The good news is that in most cases, your child’s confusion only lasts a few days. Children adapt to changes like this so quickly and sooner than you think, he’ll be settling himself in to sleep through the night…much to everyone’s delight.
Sleep training is stressful on babies and bad for them.
I know, I know, I’ve heard it, too. And I’d gladly listen if they had anything other than opinions to share with me.
But really, mama, there isn’t a single bit of scientific evidence that suggests gentle sleep training has any short-term or long-term psychological effects on children.
Isn’t that a relief? None at all.
But there are lots of studies on the value of sleep.
What’s The Best Choice For Your Baby’s Sleep Schedule?
If you’re still on the fence, there’s two ways you can handle it:
You can make some changes.
Your sweet little one might cry for ten minutes or he could hang on for 40. But after a few nights, most children have already started to learn how to fall asleep on their own and the crying completely stops very soon after.
Total “stress” on your baby (and you)? A little bit of crying for a few nights.
And a lot of sleep in your very near future.
You can keep things status quo.
This means you’ll keep nursing or rocking or bouncing your child to sleep. Every.single.night.
And then your child will wake once or twice or ten times throughout the night and need you to put him back to sleep with nursing or rocking or bouncing.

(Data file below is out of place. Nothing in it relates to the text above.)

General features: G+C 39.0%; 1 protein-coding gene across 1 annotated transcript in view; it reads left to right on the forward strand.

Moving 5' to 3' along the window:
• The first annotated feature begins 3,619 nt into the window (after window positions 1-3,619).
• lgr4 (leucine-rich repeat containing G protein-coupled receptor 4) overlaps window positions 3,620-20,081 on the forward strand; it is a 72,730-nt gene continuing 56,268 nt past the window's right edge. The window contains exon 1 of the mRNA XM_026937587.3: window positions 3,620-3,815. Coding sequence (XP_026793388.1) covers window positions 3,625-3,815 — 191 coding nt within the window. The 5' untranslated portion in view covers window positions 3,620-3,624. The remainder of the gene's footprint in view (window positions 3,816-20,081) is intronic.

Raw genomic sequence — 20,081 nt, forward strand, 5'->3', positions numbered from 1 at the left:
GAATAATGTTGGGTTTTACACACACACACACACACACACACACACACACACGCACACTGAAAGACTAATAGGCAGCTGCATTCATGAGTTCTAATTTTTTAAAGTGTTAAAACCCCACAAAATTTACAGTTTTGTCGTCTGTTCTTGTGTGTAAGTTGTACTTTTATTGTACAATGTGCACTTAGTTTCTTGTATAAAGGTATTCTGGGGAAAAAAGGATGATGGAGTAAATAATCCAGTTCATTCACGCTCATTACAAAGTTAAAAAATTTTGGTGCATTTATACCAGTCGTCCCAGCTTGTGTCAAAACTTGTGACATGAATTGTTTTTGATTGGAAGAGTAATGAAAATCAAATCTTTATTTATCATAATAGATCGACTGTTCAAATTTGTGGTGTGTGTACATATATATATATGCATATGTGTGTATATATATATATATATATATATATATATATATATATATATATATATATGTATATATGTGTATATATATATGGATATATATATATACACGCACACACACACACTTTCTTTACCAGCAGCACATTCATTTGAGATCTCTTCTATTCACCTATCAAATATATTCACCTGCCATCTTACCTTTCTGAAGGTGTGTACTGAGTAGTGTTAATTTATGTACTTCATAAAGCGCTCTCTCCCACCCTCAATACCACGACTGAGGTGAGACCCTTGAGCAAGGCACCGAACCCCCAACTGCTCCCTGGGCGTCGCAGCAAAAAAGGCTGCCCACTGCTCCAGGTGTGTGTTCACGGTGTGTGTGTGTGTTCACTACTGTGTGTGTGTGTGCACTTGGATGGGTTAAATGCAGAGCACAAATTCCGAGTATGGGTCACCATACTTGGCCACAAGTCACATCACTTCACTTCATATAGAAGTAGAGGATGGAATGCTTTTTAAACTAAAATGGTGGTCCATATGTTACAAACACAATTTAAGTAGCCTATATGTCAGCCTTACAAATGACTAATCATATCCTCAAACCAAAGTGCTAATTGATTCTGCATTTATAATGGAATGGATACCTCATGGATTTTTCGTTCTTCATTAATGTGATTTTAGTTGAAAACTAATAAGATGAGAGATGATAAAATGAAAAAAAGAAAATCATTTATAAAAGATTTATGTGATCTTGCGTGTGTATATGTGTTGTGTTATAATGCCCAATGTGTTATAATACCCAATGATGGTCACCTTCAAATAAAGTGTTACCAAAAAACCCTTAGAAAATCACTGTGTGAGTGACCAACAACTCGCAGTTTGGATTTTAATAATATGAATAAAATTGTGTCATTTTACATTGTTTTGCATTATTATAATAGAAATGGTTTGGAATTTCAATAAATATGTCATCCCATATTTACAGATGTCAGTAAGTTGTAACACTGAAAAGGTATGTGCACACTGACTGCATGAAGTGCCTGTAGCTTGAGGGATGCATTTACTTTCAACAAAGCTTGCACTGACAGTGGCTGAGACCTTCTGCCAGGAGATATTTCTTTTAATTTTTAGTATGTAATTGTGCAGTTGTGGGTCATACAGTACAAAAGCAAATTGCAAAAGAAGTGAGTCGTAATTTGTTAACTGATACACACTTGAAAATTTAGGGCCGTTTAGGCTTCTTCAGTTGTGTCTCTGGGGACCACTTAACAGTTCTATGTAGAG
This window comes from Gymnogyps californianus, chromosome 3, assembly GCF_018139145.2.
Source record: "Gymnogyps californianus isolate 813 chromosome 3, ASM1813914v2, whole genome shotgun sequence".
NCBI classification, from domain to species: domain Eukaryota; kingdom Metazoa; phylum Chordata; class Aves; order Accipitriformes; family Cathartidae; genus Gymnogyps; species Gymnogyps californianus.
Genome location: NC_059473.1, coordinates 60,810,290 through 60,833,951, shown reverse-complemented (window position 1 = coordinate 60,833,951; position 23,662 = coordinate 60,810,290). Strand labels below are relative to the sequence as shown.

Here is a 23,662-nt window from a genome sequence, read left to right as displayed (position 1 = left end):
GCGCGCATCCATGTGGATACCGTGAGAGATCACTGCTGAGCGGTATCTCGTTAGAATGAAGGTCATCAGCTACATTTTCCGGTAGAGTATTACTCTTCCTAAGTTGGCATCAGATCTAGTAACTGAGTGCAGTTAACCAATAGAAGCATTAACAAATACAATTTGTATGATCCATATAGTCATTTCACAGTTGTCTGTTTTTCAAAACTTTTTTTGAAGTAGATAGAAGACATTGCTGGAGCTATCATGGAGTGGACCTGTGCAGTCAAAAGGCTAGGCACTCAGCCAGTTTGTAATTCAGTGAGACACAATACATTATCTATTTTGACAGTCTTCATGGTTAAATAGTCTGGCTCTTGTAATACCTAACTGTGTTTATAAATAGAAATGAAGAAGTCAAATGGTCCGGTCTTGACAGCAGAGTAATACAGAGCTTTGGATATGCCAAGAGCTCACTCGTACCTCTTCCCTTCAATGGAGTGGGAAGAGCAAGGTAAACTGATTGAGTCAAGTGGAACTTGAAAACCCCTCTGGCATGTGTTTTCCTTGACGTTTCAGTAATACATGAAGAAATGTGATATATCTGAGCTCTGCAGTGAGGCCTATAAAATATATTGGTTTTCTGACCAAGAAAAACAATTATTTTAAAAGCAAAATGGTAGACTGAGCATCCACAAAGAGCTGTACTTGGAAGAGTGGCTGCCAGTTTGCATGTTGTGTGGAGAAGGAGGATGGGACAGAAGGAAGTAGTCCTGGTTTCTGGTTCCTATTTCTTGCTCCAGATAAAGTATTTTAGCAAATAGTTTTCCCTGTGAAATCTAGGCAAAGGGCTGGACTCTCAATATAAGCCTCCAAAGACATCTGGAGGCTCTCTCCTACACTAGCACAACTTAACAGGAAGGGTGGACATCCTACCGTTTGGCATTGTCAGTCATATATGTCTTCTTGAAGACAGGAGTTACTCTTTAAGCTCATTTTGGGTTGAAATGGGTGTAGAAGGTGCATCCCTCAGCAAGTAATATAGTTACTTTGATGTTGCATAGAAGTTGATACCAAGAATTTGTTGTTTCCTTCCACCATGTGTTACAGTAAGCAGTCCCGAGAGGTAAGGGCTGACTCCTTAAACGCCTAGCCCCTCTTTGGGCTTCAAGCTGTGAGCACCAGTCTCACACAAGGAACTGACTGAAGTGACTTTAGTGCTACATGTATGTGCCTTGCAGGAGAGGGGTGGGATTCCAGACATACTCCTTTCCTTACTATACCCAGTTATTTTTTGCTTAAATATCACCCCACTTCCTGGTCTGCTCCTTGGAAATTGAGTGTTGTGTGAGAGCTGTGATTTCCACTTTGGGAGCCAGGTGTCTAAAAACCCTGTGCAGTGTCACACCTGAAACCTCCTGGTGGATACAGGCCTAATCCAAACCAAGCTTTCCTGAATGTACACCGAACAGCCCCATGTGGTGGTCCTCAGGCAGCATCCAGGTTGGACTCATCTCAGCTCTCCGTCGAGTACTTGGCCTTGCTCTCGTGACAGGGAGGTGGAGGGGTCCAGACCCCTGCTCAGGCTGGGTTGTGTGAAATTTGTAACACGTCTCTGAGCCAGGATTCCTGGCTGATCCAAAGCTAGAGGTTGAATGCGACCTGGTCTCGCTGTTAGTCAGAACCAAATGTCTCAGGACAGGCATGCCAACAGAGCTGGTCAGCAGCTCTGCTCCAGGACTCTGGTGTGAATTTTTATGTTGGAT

Total “stress” on your baby (and you)? Anywhere from months to years of systematic sleep deprivation because no one is getting enough consolidated sleep to actually feel rested.
If this continues into kindergarten or later, evidence suggests that it can cause trouble focusing in school or even childhood obesity. Now that is stressful.
What Does Gentle Sleep Training Mean For Your Family?
Honestly, what sounds better for your little one…and you?
A few nights where he cries because he’s a little confused, but then learns to settle in and go to sleep? Or months (or years!) of depriving your child of a good night’s sleep?
A few nights of a worried, slightly stressed mama because she’s doing something for her child that’s hard today, even though she knows it’s right in the long run? Or months (years?) of tired motherhood where you’re not at your best because you’re too exhausted?
If these myths surrounding gentle sleep training have been standing in the way of you taking the steps needed to create long term, positive changes for your child’s sleep, hopefully you’re at peace and ready now.
I’m here to answer any questions and to help you give your child sweet dreams and restful sleep.